In olden days a glimpse of stocking
Was looked on as something shocking
But now, God knows,
F. Scott Fitzgerald's The Great Gatsby, a socio-historical commentary, introspectively explores the self-struggle of Daisy Buchanan, an avant-garde feminist, who has been imposed by societal obligations and expectations, ironically she enforces the same "unacceptable" conditions upon her impressionable infant daughter. Effectively, Fitzgerald portrays Daisy as a symbol and catalyst of moral degradation of the societal norm.
Fitzgerald essentially misleads the audience as he presents Daisy Buchanan with a series of positive associations, all of which ultimately collapse under the brunt of the revelation of her true character. From the outset, this charismatic Southern belle is portrayed to be pure and innocent, clad in white with her “dress...rippling and fluttering as if [it] had just been blown back after a short flight around the house” (Fitzgerald, 11). The epitome of ‘Heaven of Earth’, Daisy appears to be a righteous inamorata; for this reason, Gatsby is besotted with an idealistic image of Daisy Buchanan, that does not hold up in reality. While Gatsby venerates Daisy, Tom Buchanan, the man she left Gatsby for, sees all women, including Daisy, as entities, objects of desire. Furthermore, Daisy is cognizant of her husband Tom’s infidelity and yet, carries on her life without confronting Tom about his dalliances. The benefits afforded by her alliance to Tom outweigh her desire to rightfully claim her place as his only love (interest). However, their alliance is just that - an alliance, in which Daisy feigns investment, in order to attain the equitable status of being a Buchanan. Now a member of the highly-esteemed social...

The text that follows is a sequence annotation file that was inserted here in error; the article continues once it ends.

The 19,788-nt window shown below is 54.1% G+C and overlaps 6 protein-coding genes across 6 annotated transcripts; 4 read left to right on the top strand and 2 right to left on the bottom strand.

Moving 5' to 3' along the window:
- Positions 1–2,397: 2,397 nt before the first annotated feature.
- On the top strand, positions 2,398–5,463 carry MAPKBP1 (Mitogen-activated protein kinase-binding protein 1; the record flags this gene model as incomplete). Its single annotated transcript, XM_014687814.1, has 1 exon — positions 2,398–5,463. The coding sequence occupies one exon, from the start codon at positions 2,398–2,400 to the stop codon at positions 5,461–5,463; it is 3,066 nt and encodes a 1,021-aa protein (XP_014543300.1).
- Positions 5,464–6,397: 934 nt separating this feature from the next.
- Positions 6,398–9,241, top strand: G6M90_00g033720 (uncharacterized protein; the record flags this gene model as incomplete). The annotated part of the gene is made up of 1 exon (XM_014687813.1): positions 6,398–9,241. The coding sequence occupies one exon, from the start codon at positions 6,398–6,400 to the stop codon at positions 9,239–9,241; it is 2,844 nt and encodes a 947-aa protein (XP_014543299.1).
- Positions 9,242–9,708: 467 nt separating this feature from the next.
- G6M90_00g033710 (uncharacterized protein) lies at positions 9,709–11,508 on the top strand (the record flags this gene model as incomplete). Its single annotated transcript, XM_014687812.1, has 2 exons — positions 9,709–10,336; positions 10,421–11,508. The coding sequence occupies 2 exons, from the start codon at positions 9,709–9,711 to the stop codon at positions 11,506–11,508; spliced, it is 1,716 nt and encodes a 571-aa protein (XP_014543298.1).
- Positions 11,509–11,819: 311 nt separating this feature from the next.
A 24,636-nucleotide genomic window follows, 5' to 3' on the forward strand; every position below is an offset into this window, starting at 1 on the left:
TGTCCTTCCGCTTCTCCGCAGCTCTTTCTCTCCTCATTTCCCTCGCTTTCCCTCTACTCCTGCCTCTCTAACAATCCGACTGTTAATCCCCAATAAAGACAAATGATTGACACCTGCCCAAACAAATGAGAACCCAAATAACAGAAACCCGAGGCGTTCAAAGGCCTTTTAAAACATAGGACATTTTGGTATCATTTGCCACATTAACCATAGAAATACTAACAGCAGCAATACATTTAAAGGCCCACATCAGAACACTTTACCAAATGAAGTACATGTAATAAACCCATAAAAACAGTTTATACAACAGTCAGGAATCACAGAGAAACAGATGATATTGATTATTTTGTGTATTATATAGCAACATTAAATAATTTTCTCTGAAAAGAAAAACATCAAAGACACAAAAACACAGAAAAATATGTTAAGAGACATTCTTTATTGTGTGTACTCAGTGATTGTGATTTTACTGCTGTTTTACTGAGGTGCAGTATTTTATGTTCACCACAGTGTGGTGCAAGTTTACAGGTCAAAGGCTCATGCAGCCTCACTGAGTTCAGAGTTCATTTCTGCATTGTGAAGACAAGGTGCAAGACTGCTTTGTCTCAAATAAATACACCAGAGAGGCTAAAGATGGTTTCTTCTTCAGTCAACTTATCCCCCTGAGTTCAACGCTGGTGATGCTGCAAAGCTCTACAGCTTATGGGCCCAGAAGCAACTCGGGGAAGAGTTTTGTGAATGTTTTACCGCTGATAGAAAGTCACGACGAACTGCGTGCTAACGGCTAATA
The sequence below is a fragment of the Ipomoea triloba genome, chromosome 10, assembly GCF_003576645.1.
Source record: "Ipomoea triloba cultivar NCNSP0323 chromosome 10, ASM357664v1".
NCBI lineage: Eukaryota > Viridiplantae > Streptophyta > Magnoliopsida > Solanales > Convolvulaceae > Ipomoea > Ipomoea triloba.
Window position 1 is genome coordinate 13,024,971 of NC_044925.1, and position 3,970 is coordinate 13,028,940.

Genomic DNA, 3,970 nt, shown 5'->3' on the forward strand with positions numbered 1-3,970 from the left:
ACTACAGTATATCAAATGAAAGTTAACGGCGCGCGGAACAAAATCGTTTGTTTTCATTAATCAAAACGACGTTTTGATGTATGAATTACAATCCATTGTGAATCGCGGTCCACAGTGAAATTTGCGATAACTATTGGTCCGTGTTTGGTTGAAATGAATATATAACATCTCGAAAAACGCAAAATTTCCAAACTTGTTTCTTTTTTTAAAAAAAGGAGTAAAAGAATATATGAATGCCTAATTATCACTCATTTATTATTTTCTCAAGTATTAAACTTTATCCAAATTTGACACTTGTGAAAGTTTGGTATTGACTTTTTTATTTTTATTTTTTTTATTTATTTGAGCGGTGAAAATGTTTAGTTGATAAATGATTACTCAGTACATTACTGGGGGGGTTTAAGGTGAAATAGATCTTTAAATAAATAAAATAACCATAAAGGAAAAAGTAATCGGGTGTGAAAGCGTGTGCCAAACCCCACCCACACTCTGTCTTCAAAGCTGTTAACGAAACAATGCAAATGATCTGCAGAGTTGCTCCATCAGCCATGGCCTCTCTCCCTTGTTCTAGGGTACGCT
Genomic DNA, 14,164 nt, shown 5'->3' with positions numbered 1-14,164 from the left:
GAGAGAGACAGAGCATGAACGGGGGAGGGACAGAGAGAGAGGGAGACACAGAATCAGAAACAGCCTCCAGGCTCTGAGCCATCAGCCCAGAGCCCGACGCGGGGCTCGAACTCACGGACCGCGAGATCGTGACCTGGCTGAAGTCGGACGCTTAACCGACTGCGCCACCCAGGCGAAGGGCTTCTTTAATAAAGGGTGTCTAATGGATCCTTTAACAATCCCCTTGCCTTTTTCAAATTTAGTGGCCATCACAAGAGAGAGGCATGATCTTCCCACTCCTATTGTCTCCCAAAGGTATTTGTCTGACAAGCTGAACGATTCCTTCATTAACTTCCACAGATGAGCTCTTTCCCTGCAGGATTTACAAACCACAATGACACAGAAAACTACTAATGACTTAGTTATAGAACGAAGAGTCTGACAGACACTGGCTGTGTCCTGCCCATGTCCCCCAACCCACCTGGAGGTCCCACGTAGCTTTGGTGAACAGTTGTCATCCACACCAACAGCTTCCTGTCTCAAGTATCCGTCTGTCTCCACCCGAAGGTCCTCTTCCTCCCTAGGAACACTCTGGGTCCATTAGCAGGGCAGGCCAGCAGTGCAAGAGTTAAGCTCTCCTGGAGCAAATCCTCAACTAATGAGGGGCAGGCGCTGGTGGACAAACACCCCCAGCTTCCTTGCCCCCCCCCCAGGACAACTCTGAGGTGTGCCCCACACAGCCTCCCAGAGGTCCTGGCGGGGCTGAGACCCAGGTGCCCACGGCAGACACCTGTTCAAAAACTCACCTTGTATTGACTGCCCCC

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...ed opportunities to escape from her grasp; ‘She could have had it all’ had she not walked away from Gatsby. False promises of love were mind over matter; eventually, she was lulled into a false sense of security and hope, neither of which she truly obtained. Ultimately, her fatal flaw resulted in the disintegration of her and her daughter’s future, right before her eyes.
The Great Gatsby, the modernist novel, written by F. Scott Fitzgerald maudinly depicts how Daisy Buchanan’s externally-imposed poor self-esteem renders her incapable of developing into the proto-feminist she previously aspired to be and how she employs her influence to pave the same forlorn future for her infant daughter. “Woman must not accept; she must challenge. She must not be awed by that which has been built up around her; she must reverence that woman in her which struggles for expression.”